Core inflation in the euro area has accelerated and remained stubbornly high in June, according to a preliminary reading released on Friday. The headline inflation rate in the 20 euro-sharing countries reached 5.5% this month, slightly lower than analysts’ projections. However, core inflation, which excludes energy and food prices, remained high and rose to 5.4%, with price growth in the service sector also increasing to 5.4% from the 5.0% recorded in April.
Economists are now concerned that the latest deterioration in core inflation may overshadow any improvement in the headline inflation gauge. Despite a slight easing from 5.6% in April to 5.3% in May, the Eurozone’s core inflation is likely to remain well above the 5% mark in the coming months, requiring further interest rate hikes by the European Central Bank (ECB). Ulrike Kastens, an economist for Europe at DWS, stated, “The core rate is likely to remain well above the 5% mark in the next months which will [require] further rate hikes by the ECB.”
Experts attribute the persistent high inflation to base effects and statistical distortions, which are expected to keep the core reading elevated in the next few months. This indicates that the ECB will likely continue hiking interest rates at least until September. Maeva Cousin, Bloomberg’s senior economist, said, “Base effects and statistical distortions are likely to keep the core reading elevated over the next couple of months and see the ECB hiking at least until September.”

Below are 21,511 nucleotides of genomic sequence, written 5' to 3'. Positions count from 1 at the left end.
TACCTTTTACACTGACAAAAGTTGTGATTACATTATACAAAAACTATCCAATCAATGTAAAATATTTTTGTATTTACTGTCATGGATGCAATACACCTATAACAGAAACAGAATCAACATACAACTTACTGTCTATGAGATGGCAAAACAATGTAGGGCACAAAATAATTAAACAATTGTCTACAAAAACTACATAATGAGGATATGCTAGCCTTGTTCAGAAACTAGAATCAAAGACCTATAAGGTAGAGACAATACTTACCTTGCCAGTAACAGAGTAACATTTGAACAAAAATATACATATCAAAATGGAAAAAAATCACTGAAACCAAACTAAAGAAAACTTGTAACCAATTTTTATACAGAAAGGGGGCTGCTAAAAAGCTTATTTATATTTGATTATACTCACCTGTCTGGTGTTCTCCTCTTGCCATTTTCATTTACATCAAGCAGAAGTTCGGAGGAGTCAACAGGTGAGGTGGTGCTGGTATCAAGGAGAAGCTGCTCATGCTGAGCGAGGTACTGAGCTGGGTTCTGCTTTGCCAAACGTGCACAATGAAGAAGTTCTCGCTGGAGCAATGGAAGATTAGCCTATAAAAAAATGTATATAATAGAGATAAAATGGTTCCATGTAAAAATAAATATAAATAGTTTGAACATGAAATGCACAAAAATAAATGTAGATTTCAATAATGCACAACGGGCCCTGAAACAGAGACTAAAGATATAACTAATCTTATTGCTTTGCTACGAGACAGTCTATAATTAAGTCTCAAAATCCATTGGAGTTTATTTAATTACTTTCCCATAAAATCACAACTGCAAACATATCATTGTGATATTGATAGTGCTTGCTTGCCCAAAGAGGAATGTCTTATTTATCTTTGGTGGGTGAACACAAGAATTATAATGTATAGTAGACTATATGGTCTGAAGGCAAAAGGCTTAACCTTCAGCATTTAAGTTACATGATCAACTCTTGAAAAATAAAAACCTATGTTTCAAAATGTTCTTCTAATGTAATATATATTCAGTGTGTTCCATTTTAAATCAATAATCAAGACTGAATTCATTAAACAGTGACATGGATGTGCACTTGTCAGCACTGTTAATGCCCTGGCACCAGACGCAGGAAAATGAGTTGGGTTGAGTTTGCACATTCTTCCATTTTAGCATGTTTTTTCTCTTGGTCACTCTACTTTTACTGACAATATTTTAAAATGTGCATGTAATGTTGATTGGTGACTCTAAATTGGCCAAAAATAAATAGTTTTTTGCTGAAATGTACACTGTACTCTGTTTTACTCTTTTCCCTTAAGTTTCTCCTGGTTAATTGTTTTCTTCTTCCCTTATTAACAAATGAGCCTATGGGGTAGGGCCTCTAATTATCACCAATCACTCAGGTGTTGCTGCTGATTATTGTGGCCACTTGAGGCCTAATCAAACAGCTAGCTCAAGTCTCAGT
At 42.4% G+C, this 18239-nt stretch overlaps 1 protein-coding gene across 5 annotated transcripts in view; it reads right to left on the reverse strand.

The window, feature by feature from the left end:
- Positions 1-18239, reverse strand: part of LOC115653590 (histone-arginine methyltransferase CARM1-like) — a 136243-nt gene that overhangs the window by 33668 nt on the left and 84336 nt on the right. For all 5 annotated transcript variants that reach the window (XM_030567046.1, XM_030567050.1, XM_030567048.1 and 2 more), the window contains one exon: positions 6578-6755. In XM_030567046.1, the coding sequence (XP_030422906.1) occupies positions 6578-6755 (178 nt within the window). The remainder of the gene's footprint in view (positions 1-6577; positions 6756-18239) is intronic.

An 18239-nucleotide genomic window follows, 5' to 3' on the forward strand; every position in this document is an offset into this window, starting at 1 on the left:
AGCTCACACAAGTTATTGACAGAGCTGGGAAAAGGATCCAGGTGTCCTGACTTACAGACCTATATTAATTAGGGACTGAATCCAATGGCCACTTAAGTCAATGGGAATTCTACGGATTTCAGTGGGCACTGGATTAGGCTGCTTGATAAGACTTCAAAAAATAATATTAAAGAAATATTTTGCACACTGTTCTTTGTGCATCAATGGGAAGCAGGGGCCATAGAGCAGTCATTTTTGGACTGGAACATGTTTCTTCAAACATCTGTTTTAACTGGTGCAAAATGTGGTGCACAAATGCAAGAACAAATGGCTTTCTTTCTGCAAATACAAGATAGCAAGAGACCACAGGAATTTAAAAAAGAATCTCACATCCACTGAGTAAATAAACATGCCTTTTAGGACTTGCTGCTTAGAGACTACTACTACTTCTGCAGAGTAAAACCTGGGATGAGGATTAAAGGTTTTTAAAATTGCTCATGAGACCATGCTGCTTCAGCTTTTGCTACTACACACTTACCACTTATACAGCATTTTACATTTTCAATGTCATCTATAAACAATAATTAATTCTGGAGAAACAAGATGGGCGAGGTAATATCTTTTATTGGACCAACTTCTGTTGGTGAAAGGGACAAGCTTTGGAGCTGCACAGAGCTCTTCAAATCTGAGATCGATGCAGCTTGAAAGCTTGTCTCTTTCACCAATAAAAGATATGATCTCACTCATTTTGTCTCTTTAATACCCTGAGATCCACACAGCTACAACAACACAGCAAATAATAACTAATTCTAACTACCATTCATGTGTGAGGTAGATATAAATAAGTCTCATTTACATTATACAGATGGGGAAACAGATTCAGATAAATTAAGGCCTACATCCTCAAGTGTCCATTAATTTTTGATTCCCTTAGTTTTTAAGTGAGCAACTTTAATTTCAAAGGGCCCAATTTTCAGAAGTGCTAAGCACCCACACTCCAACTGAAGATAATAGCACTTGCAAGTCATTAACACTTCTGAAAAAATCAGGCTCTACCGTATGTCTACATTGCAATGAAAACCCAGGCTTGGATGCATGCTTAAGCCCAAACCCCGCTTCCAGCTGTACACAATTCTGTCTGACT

The European Central Bank will closely monitor consumer price growth due to the persistently high inflation. On June 15, the ECB raised interest rates to their highest level in 22 years. The benchmark rate was increased by 25 basis points to 4%, marking the ninth consecutive rate hike.
This latest development in core inflation highlights the challenges faced by the Eurozone’s economy. High inflation erodes consumers’ purchasing power and increases costs for businesses, leading to potential economic slowdown. It also puts pressure on central banks to implement measures, such as interest rate hikes, to mitigate inflationary pressures and maintain price stability.
As a result, the European Central Bank’s decision to raise interest rates reflects its commitment to controlling inflation and ensuring the stability of the euro area’s economy. However, these rate hikes may have broader implications for businesses and consumers. Higher borrowing costs can deter businesses from investing and lead to increased debt burdens for households. Therefore, the ECB’s monetary policy decisions must strike a delicate balance between addressing inflationary pressures and supporting economic growth.
In conclusion, core inflation in the euro area remains a concern as it continues to remain high and even accelerate in certain sectors. The European Central Bank is expected to take further actions, including additional interest rate hikes, to address the persistent inflationary pressures. While these measures aim to maintain price stability, they also introduce potential risks to economic growth and consumer affordability. Monitoring and managing inflation levels will remain a top priority for the ECB as it navigates the complex economic landscape in the Eurozone.